Data Max


Apple Cider Vinegar Diet: Does It Really Work?

Table of Contents

Apple Cider Vinegar (ACV) is a type of vinegar made from fermented apple juice. It has been used for medicinal purposes for centuries, and the recent craze around the ACV diet has sparked interest among those looking for a natural way to lose weight.

The ACV diet claims to help with weight loss, blood sugar control, and digestive health. Proponents of the diet believe that the acetic acid in ACV can suppress appetite, increase metabolism, and reduce water retention. However, while ACV may have some beneficial properties, there is little scientific evidence to support these claims.

History suggests that ACV may have been used as early as 5000 BC for its medicinal properties. The Greek philosopher Hippocrates used ACV as a natural antibiotic, and Christopher Columbus is said to have brought it on his ships for its ability to prevent scurvy. The use of ACV in the modern-day diet gained popularity in the 1950s when Dr. D.C. Jarvis published a book detailing its many benefits.

Benefits of the Apple Cider Vinegar Diet

Weight Loss

The ACV diet has gained widespread popularity among those focused on weight loss. While some studies have suggested that incorporating ACV into your diet may help with weight loss, there is no definitive evidence to support its effectiveness. Some proponents argue that the acetic acid in ACV can suppress appetite, increase metabolism, and reduce water retention.

Evidence for effectiveness:

  • A 2009 study published in the Bioscience, Biotechnology and Biochemistry Journal found that subjects who consumed ACV for 12 weeks showed significant decreases in body weight, body mass index (BMI), visceral fat, and waist circumference.
  • Another study conducted in 2018 published in the Journal of Functional Foods showed that participants who consumed ACV with a high-carb meal had lower blood sugar levels and increased feelings of fullness compared to the control group.

How it works:

  • ACV may help promote weight loss by increasing feelings of fullness and reducing appetite, leading to fewer calorie intake.
  • The acetic acid in ACV may help boost metabolism, leading to more efficient fat-burning during exercise
  • ACV may also help reduce water retention, leading to a slimmer, more toned appearance

Blood sugar control

ACV has been shown to have potential blood sugar benefits, particularly for individuals with type 2 diabetes. When consumed before a meal, ACV may help lower the glycemic response to that meal, leading to lower blood sugar levels.

Evidence for effectiveness:

  • A 2010 study published in the Journal of Agriculture and Food Chemistry found that ACV helped reduce post-meal blood sugar levels in subjects with type 2 diabetes.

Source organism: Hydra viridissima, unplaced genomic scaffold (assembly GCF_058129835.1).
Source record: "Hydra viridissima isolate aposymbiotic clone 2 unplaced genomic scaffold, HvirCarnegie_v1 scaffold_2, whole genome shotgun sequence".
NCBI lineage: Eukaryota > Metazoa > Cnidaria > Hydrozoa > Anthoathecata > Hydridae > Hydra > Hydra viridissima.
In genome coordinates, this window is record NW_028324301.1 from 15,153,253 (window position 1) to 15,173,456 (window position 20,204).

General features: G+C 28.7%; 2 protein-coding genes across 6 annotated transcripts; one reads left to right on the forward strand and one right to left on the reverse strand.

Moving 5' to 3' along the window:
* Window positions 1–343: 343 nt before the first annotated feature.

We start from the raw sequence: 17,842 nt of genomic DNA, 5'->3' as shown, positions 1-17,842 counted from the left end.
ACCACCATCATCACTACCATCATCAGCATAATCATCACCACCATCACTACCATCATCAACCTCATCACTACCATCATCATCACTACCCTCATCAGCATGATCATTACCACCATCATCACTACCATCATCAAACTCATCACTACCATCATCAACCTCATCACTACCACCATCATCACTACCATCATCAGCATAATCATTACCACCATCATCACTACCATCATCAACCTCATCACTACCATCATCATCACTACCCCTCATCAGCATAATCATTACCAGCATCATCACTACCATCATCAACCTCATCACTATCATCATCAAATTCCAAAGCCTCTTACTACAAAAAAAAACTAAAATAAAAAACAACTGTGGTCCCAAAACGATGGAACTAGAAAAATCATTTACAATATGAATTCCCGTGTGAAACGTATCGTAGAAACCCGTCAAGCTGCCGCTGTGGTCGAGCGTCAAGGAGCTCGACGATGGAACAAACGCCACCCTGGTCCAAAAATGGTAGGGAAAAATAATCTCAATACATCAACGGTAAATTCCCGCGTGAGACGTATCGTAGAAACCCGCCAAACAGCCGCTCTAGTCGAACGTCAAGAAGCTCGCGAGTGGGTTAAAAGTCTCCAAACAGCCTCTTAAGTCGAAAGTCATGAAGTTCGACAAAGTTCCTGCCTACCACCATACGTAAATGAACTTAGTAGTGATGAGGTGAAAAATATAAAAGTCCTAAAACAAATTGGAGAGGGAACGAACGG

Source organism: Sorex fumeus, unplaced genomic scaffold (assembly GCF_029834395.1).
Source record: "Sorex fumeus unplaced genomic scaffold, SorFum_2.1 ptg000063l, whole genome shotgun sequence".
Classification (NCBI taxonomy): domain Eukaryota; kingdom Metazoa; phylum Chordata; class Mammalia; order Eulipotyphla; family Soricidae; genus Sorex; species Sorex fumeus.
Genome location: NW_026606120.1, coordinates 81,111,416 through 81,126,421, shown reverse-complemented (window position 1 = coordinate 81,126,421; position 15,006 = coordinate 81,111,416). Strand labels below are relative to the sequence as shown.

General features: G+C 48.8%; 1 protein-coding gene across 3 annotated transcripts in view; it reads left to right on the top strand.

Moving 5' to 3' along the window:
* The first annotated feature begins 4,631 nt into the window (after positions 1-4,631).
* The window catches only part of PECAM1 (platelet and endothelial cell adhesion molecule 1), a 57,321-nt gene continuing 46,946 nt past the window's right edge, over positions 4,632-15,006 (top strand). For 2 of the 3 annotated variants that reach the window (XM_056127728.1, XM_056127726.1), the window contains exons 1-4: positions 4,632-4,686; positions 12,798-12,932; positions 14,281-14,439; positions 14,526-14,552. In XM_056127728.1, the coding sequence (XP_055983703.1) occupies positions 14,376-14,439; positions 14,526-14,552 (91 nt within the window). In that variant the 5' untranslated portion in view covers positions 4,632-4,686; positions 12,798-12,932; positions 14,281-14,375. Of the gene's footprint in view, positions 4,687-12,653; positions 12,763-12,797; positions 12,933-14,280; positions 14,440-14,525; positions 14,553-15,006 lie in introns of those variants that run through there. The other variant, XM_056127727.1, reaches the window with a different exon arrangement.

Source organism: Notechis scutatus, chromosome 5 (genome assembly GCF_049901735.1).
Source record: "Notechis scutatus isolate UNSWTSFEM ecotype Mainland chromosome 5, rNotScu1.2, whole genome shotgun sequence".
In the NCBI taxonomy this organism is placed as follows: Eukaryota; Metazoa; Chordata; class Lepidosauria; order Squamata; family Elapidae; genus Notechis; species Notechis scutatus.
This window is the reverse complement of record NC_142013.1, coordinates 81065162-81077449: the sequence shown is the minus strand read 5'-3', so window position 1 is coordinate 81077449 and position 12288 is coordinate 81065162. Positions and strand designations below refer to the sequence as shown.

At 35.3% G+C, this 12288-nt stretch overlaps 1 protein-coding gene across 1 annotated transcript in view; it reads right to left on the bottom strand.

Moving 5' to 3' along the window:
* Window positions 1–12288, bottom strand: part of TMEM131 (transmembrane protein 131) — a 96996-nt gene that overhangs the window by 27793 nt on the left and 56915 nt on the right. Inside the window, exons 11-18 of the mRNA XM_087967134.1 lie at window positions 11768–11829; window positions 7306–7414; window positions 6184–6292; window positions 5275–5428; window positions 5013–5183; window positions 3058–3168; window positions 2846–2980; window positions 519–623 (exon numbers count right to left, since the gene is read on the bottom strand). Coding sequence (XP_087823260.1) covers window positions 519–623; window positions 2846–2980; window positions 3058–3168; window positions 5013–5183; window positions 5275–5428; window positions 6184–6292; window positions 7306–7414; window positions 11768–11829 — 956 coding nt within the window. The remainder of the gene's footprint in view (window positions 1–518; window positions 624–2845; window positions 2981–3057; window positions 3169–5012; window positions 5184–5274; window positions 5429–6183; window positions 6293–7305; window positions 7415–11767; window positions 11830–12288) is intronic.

• Another study conducted in 2018 published in the Journal of Functional Foods showed that participants who consumed ACV with a high-carb meal had lower blood sugar levels compared to the control group.

How it works:

  • ACV may help slow down the digestion of starches, leading to a lower glycemic response to a meal.
  • The acetic acid in ACV may help improve insulin sensitivity, leading to more efficient use of glucose in the body.

Digestive health

ACV has been touted for its potential digestive health benefits. The pectin in ACV may help promote healthy digestion by increasing beneficial gut bacteria. ACV has also been suggested to help alleviate symptoms of irritable bowel syndrome (IBS) and acid reflux.

Evidence for effectiveness:

  • A 2015 study published in the Journal of Food Science found that ACV was effective in inhibiting the growth of harmful bacteria in the gut.
  • A 2017 review published in the Annals of Gastroenterology found that ACV may help alleviate symptoms of acid reflux by increasing stomach acid production and improving digestion.

How it works:

  • The pectin in ACV may help promote healthy digestion by providing beneficial fiber that supports the growth of gut bacteria.
  • ACV may help improve stomach acid production, leading to more efficient digestion of food.
  • However, ACV should be consumed in moderation, as excessive consumption may lead to gastrointestinal issues and tooth decay.

Risks and Side Effects of the Apple Cider Vinegar Diet

While the Apple Cider Vinegar (ACV) diet has been associated with several potential health benefits, it is important to consider the possible risks and side effects associated with its consumption. Here are some potential side effects you need to be aware of before incorporating ACV into your diet:

Gastrointestinal Problems

One of the most common side effects of ACV consumption is gastrointestinal discomfort. The high acidity of ACV may cause stomach problems, such as acid reflux, bloating, and gas. It may also cause diarrhea, nausea, and abdominal pain, particularly when taken in large quantities or on an empty stomach.

Tooth Decay